If you haven’t heard about crowdacting yet, let’s fix it now: it’s a new solution to get people to act together, in order to make the world a better place. This week, Duurzame Week spoke to Ron van den Akker, co-founder of CollAction, the organization that started crowdacting.
A new concept
A few years ago, Ron realized that many people do have good intentions to change their behavior for the social good. Not only are we aware of the many challenges we face nowadays, but we also agree that the world needs change. However, people (including Ron himself) seemed to never get to actually doing as much as they would have liked in order to bring about the necessary change. One of the reasons, according to Ron, is that people feel like if only one person changes, that ends up representing a drop in the ocean, lacking the big impact the world needs to become better for everyone.
Made in the Netherlands
That was when crowdacting came to life in the minds of the Dutch founders of CollAction. Inspired by the concept of crowdfunding and other collective ways to act as a society and make positive impact, in 2018 they decided to use crowdacting to take on fast fashion. As a data-driven professional, Ron was very bothered by the extremely high stress that the fashion industry causes on the environment. The millions of kilograms of carbon emissions, together with the other millions of liters of water used in the textile supply chain, were numbers Ron could not just accept. Together with other volunteer partners, he went on to the then new project Slow Fashion Summer.
Know you are one of many
Crowdacting works in a very straightforward manner: no cure, no action. The process starts with the launching of a project to tackle an urgent social or environmental problem. For each project, a target number of participants is set to be achieved by a specific deadline, and everyone acts when the target is met. In case that doesn’t happen, no one who has signed up is expected to act. You will be applauded if you decide to act anyway, but guess what? In the case of Slow Fashion Season, the target has been surpassed for two consecutive years!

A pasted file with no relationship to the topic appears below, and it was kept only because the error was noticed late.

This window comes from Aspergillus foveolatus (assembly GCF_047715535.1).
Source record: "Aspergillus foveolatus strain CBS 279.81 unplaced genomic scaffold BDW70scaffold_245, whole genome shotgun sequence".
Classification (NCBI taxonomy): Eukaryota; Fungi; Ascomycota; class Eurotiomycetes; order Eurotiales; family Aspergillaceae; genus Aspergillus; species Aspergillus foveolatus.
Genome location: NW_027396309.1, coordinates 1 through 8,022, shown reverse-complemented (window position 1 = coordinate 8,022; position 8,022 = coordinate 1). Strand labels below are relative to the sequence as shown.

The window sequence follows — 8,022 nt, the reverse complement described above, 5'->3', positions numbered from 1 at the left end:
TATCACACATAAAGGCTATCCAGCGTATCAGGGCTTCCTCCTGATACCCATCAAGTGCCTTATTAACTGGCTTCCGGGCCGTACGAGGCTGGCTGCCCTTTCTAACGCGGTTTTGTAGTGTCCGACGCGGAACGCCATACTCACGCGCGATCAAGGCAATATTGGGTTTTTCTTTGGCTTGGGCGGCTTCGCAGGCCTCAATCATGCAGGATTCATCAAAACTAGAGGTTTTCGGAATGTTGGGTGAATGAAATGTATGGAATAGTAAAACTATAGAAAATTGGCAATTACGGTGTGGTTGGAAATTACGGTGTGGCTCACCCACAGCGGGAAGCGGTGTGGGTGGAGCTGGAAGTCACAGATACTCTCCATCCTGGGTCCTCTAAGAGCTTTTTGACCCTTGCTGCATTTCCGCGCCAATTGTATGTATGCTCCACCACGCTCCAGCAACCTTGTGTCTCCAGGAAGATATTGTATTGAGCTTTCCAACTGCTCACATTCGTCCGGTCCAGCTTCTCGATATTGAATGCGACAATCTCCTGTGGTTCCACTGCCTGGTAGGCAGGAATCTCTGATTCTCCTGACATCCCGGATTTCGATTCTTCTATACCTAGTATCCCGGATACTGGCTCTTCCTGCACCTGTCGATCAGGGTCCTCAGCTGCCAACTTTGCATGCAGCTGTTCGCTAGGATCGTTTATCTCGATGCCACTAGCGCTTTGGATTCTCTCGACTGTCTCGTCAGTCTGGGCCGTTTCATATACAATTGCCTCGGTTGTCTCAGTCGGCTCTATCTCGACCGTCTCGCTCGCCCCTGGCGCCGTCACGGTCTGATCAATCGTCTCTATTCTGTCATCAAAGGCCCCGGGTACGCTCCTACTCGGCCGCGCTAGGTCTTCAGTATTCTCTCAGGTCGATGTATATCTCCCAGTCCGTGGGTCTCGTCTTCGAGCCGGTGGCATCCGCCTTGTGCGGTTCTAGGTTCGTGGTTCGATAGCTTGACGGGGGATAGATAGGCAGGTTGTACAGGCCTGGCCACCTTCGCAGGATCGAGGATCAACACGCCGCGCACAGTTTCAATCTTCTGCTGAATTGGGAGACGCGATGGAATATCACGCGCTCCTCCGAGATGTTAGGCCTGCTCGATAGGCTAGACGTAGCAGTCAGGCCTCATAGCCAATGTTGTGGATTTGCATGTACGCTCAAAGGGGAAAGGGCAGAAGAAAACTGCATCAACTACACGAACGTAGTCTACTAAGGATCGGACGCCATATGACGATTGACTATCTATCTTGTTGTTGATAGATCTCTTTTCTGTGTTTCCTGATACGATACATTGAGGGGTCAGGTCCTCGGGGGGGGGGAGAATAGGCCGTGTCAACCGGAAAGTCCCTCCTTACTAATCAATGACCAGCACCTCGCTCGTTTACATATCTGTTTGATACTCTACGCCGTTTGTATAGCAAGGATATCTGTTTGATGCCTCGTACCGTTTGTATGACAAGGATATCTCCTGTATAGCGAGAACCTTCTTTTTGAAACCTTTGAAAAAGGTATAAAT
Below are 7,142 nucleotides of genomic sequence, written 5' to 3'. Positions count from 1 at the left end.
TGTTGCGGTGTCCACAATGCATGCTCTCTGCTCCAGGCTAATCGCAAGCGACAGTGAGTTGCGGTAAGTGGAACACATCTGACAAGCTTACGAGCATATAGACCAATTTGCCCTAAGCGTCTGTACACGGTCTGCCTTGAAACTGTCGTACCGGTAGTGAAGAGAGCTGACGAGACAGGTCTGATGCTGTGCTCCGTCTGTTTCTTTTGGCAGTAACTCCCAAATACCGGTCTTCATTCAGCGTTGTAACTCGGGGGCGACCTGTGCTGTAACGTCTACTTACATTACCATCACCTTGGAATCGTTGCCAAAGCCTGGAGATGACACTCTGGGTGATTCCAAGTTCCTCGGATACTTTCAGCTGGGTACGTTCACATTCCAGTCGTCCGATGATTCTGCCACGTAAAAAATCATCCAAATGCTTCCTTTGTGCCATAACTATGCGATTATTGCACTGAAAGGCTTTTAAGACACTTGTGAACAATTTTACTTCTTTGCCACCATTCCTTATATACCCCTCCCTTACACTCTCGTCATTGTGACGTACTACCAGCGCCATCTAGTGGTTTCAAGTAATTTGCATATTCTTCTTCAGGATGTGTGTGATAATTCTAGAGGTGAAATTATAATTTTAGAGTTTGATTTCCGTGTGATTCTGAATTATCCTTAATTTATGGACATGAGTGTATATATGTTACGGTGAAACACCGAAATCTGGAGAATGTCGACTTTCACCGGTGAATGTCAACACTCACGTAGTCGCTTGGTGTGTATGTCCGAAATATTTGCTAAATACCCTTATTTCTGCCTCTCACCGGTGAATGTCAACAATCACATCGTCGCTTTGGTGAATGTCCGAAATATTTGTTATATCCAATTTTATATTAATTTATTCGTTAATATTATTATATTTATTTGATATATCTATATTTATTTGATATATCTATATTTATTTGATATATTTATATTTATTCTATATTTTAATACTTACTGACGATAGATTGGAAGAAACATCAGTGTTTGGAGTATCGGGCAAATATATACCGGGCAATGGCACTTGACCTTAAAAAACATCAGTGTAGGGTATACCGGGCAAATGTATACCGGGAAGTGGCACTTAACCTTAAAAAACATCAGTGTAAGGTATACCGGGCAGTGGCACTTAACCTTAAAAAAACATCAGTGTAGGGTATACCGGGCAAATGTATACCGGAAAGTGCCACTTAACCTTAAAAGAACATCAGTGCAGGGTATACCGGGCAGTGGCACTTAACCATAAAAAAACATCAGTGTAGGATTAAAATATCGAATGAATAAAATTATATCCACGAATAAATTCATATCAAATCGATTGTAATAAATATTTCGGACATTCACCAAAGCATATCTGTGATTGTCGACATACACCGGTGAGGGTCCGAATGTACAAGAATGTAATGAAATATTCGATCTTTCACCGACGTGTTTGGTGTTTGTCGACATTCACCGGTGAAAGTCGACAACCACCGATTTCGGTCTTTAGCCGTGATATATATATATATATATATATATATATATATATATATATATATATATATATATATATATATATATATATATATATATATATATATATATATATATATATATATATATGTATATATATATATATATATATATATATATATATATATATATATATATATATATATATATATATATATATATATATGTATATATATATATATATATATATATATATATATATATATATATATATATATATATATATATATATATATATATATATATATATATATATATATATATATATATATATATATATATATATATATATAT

Ron and his team began with a target of 2500 participants for Slow Fashion Summer 2018, challenging citizens around the world with the question “If 2500 people commit to not buying any new clothes for three months, will you do the same?”After achieving a much higher number of participants, they raised the target to 10000 in 2019, and ended up with 14487 action takers. For three months, that crowd committed to trading clothes, upcycling, repairing, and buying second-hand instead of buying new clothes.
The extremely positive results
Together, the group of almost 15000 people saved 450 million liters of water and 1,5 million kilograms of CO2 emissions! The impressive outcome and the interest of people worldwide originated a new, even more ambitious target, and brought about a change in the project name: Slow Fashion Season. After all, June, July and August are summer months on the Northern hemisphere, but are winter months on the Southern hemisphere. The new name made sure that both cases are equally represented.
Slow Fashion Season 2020
This year, the target is set at 25000 participants, but Ron expects another climb in the numbers and we think he is right. To take action and participate, sign up on the project website and make sure to set the dates on your calendar. You’ll commit to making only conscious fashion choices from June 21st to September 21st, with a new addition to the rules due to the corona pandemic. Other than trading, upcycling, repairing, and buying second-hand, you are also allowed to buy new clothes from sustainable, local, small fashion labels. A list with the social and environmental scores of sustainable brands will soon be available on the project website, so you can make informed decisions.
Let’s take collective action now! Make those numbers even higher and green up your closet.